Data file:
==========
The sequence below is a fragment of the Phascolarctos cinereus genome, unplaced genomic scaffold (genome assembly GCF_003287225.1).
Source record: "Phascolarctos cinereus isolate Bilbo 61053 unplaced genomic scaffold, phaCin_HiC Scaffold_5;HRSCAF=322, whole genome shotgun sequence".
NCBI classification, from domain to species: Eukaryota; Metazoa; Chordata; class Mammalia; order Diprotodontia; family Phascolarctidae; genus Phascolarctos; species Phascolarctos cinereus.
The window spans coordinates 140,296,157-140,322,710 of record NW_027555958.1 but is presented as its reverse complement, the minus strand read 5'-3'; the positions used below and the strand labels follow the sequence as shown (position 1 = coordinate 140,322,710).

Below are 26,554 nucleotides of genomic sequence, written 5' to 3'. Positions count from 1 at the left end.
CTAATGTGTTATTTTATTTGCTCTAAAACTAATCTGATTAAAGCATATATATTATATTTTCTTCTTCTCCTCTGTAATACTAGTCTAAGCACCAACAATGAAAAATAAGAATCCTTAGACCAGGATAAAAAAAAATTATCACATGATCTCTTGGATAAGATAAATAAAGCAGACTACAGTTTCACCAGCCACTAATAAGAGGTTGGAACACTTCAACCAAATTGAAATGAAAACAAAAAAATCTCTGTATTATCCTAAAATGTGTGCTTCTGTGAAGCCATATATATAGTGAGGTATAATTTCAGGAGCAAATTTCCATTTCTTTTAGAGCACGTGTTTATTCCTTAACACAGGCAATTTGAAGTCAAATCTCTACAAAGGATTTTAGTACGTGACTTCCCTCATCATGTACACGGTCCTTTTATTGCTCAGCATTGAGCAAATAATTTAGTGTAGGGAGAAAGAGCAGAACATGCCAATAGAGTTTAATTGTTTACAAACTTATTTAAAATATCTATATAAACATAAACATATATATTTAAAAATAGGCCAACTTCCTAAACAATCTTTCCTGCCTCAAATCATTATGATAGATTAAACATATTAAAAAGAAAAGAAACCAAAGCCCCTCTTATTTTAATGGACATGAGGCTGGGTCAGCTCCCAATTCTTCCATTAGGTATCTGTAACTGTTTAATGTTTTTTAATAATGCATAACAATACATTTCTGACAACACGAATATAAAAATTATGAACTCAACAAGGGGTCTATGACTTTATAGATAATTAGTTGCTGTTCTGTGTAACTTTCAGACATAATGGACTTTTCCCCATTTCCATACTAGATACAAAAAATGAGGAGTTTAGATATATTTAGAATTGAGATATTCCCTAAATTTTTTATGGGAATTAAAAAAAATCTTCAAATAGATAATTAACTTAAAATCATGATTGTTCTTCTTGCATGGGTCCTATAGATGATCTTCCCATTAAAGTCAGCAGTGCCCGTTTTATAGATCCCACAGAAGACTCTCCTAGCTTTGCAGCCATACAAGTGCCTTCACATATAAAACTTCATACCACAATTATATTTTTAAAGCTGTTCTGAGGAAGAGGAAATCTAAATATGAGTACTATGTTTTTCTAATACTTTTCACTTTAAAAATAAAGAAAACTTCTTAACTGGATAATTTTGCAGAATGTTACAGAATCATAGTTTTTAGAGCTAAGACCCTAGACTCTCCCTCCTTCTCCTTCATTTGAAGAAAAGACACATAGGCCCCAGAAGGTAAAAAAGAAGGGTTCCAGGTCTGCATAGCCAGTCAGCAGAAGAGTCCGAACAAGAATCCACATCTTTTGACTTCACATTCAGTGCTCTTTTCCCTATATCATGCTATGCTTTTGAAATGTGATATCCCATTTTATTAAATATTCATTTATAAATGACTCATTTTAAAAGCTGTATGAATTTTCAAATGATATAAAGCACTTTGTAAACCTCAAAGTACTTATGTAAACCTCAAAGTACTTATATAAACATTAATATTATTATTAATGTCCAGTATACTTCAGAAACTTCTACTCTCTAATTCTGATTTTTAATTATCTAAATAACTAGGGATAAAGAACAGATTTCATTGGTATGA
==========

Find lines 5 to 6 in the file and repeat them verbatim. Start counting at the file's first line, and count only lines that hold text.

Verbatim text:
Below are 26,554 nucleotides of genomic sequence, written 5' to 3'. Positions count from 1 at the left end.
CTAATGTGTTATTTTATTTGCTCTAAAACTAATCTGATTAAAGCATATATATTATATTTTCTTCTTCTCCTCTGTAATACTAGTCTAAGCACCAACAATGAAAAATAAGAATCCTTAGACCAGGATAAAAAAAAATTATCACATGATCTCTTGGATAAGATAAATAAAGCAGACTACAGTTTCACCAGCCACTAATAAGAGGTTGGAACACTTCAACCAAATTGAAATGAAAACAAAAAAATCTCTGTATTATCCTAAAATGTGTGCTTCTGTGAAGCCATATATATAGTGAGGTATAATTTCAGGAGCAAATTTCCATTTCTTTTAGAGCACGTGTTTATTCCTTAACACAGGCAATTTGAAGTCAAATCTCTACAAAGGATTTTAGTACGTGACTTCCCTCATCATGTACACGGTCCTTTTATTGCTCAGCATTGAGCAAATAATTTAGTGTAGGGAGAAAGAGCAGAACATGCCAATAGAGTTTAATTGTTTACAAACTTATTTAAAATATCTATATAAACATAAACATATATATTTAAAAATAGGCCAACTTCCTAAACAATCTTTCCTGCCTCAAATCATTATGATAGATTAAACATATTAAAAAGAAAAGAAACCAAAGCCCCTCTTATTTTAATGGACATGAGGCTGGGTCAGCTCCCAATTCTTCCATTAGGTATCTGTAACTGTTTAATGTTTTTTAATAATGCATAACAATACATTTCTGACAACACGAATATAAAAATTATGAACTCAACAAGGGGTCTATGACTTTATAGATAATTAGTTGCTGTTCTGTGTAACTTTCAGACATAATGGACTTTTCCCCATTTCCATACTAGATACAAAAAATGAGGAGTTTAGATATATTTAGAATTGAGATATTCCCTAAATTTTTTATGGGAATTAAAAAAAATCTTCAAATAGATAATTAACTTAAAATCATGATTGTTCTTCTTGCATGGGTCCTATAGATGATCTTCCCATTAAAGTCAGCAGTGCCCGTTTTATAGATCCCACAGAAGACTCTCCTAGCTTTGCAGCCATACAAGTGCCTTCACATATAAAACTTCATACCACAATTATATTTTTAAAGCTGTTCTGAGGAAGAGGAAATCTAAATATGAGTACTATGTTTTTCTAATACTTTTCACTTTAAAAATAAAGAAAACTTCTTAACTGGATAATTTTGCAGAATGTTACAGAATCATAGTTTTTAGAGCTAAGACCCTAGACTCTCCCTCCTTCTCCTTCATTTGAAGAAAAGACACATAGGCCCCAGAAGGTAAAAAAGAAGGGTTCCAGGTCTGCATAGCCAGTCAGCAGAAGAGTCCGAACAAGAATCCACATCTTTTGACTTCACATTCAGTGCTCTTTTCCCTATATCATGCTATGCTTTTGAAATGTGATATCCCATTTTATTAAATATTCATTTATAAATGACTCATTTTAAAAGCTGTATGAATTTTCAAATGATATAAAGCACTTTGTAAACCTCAAAGTACTTATGTAAACCTCAAAGTACTTATATAAACATTAATATTATTATTAATGTCCAGTATACTTCAGAAACTTCTACTCTCTAATTCTGATTTTTAATTATCTAAATAACTAGGGATAAAGAACAGATTTCATTGGTATGA